According to the American Cancer Society, approximately 22,530 women will be diagnosed with ovarian cancer in 2019. Although ovarian cancer typically develops in women aged 63 or over, women of every age should know the symptoms, risk factors, and prevention methods to increase their chances of survival. Here’s what you should know.
Early Warning Signs and Symptoms
There are no screening tests to detect ovarian cancer, and some symptoms could be mistaken for common female problems such as bloating and back pain. Listening to your body is essential. Here are some hidden symptoms and early-stage warning signs of ovarian cancer:
- Abdominal swelling or bloating
- Feeling full quicker than usual when eating
- Unexplained weight loss
- Pelvic area discomfort
- Constipation, diarrhea or any other changes in bowel habits
- Frequent urination
Risk factors of ovarian cancer may include the following:
- Genetics: BRCA1 and BRCA2 - these genes are linked to both ovarian and breast cancer. Contact your doctor to learn more about how to get testing for these hereditary genes.
- Age: Risk increases with age, and most ovarian cancers develop after menopause Typically, ovarian cancer is diagnosed in women 63 and over.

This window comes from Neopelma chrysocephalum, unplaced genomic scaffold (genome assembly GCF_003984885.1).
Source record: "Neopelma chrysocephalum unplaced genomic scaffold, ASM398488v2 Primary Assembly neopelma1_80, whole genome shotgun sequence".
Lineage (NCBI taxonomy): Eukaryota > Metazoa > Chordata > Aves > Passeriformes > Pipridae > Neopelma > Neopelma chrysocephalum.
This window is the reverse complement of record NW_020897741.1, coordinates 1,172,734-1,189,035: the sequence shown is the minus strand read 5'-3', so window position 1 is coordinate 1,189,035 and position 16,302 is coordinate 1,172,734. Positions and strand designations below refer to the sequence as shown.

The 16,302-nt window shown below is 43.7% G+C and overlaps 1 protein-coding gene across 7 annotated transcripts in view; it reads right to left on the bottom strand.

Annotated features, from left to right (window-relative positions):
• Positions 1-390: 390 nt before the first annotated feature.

- Obesity: Being overweight is a factor in increasing the risk of developing many cancers, including ovarian cancer.
- Having children later: Women who have children over the age of 35 could increase their chances of developing ovarian cancer.
- Family history: Family members who have had ovarian, colorectal, and breast cancers can contribute to an increased risk.
There is no surefire way to prevent ovarian cancer. However, the following has been associated with a lower chance of being diagnosed with ovarian cancer:
- Using birth control for 5 years or more
- Tubal ligation (tubes tied)
- Giving birth
The above is not recommended as a prevention method for everyone. If you are concerned about your risk of getting ovarian cancer, it’s critical to speak to your physician.
When to Contact Your Doctor
Early detection saves lives. Although having any of the above symptoms does not mean you have ovarian cancer. If you are experiencing any changes or symptoms, speak to your doctor as soon as possible.
For more information about how we can assist you or a loved one with care and treatment for ovarian cancer, contact The Parrish Cancer Center today at 321-529-6202. Our caring oncologists are here to guide you every step of the way.